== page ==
Sunday, November 18, 2007

Carriage Barn

Carriage Barn: The gallery itself has been a work of art:

"Like a phoenix rising from the ashes, a dilapidated old estate building has become a veritable temple of New Canaan’s visual and performing arts, serving those who create them as well as those who come to see and appreciate them.

It’s called the Carriage Barn because it once housed the elegant horse-drawn buggies for the Lapham family on the estate that is now New Canaan’s treasured Waveny Park.

But decades of neglect followed until it was resurrected and restored to glory again, this time by a band of hardy volunteers who shared a vision — as well, apparently, as boundless energy. Now its in its 30th year of presenting cultural pursuits ranging from exhibitions of art in all media to chamber music, film festivals, lectures, folk singers and art classes, the Carriage Barn annually draws thousands of people to study, to create, to exhibit and to see, hear and applaud."

"New Canaan" "Waveny Park" - Google Search

New Canaan, Connecticut - Wikipedia, the free encyclopedia: "The New Canaan Historical Society, 13 Oenoke Ridge, operates seven museums, preserves five historic buildings, collects and preserves material thought to be of local historical value, and supports education programs such as school tours, special exhibits, seminars and publications on New Canaan history. The society was founded in 1889."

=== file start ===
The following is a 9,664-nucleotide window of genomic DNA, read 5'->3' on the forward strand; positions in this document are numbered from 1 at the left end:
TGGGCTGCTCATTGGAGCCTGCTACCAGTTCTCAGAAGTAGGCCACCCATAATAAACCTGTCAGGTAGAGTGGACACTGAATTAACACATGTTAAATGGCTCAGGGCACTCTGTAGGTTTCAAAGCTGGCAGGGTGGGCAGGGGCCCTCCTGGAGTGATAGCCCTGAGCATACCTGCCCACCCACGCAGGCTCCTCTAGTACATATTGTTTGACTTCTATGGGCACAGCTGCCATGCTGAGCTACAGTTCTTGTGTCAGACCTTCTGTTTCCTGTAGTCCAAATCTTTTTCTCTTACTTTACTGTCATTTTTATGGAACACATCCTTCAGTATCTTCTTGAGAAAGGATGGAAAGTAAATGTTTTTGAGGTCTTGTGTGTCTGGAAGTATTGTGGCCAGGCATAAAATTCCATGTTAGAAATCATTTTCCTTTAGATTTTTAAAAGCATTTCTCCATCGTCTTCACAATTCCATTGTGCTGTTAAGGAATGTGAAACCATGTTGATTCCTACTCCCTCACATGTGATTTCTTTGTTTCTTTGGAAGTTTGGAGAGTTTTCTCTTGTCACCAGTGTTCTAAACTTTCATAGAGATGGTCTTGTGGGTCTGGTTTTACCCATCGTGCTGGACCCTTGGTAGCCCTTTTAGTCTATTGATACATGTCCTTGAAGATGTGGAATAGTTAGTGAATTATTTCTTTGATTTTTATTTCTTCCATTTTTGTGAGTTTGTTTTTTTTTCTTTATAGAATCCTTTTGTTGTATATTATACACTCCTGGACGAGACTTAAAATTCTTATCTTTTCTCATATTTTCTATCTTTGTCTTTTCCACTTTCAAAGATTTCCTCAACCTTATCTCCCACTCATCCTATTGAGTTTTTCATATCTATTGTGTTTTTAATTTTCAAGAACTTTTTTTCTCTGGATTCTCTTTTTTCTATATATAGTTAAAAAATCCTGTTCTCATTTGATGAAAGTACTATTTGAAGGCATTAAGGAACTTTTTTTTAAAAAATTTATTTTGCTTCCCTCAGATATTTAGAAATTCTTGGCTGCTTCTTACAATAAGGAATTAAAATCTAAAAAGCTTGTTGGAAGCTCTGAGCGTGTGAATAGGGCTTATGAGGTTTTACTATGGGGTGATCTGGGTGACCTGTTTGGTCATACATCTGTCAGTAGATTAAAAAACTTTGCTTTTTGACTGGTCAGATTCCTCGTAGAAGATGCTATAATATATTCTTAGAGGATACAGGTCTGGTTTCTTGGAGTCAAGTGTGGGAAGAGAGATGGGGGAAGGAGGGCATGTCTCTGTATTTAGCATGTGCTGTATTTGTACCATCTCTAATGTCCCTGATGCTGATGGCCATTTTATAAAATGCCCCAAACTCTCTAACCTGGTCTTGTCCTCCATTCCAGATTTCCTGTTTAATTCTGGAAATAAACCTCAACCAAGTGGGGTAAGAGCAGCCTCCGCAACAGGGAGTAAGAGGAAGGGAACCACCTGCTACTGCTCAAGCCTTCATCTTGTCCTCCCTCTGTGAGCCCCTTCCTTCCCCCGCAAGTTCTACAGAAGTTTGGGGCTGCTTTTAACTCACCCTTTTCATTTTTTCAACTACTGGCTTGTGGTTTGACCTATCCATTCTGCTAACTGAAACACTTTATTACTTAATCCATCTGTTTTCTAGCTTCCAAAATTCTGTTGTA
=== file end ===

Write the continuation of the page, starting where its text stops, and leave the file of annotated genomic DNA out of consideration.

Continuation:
Lewis Lapham, a founder of Texaco and father of long-time Harpers Magazine editor Lewis H. Lapham, spent summers with his family at the estate that is now part of the 300-acre Waveny Park. Next to Talmadge Hill and the Merrit Parkway.

Waveny Park on South Avenue "was developed in 1912 by Lewis H. Lapham on what had been Prospect Farm, an early summer estate. In 1967 the Town acquired the 'castle' and 300 acres of surrounding parkland.

Lapham Center: "Lapham Community Center is located in Waveny Park, the original Lapham estate, in a building that was called the 'Bungalow.' Built in 1915 as a summer home for Jack Lapham and his family, it was used every summer from 1916 until just before the start of World War II.

The Lapham Community Center officially opened in September 1996. Mrs. Elise Lapham spoke at the dedication . . ."


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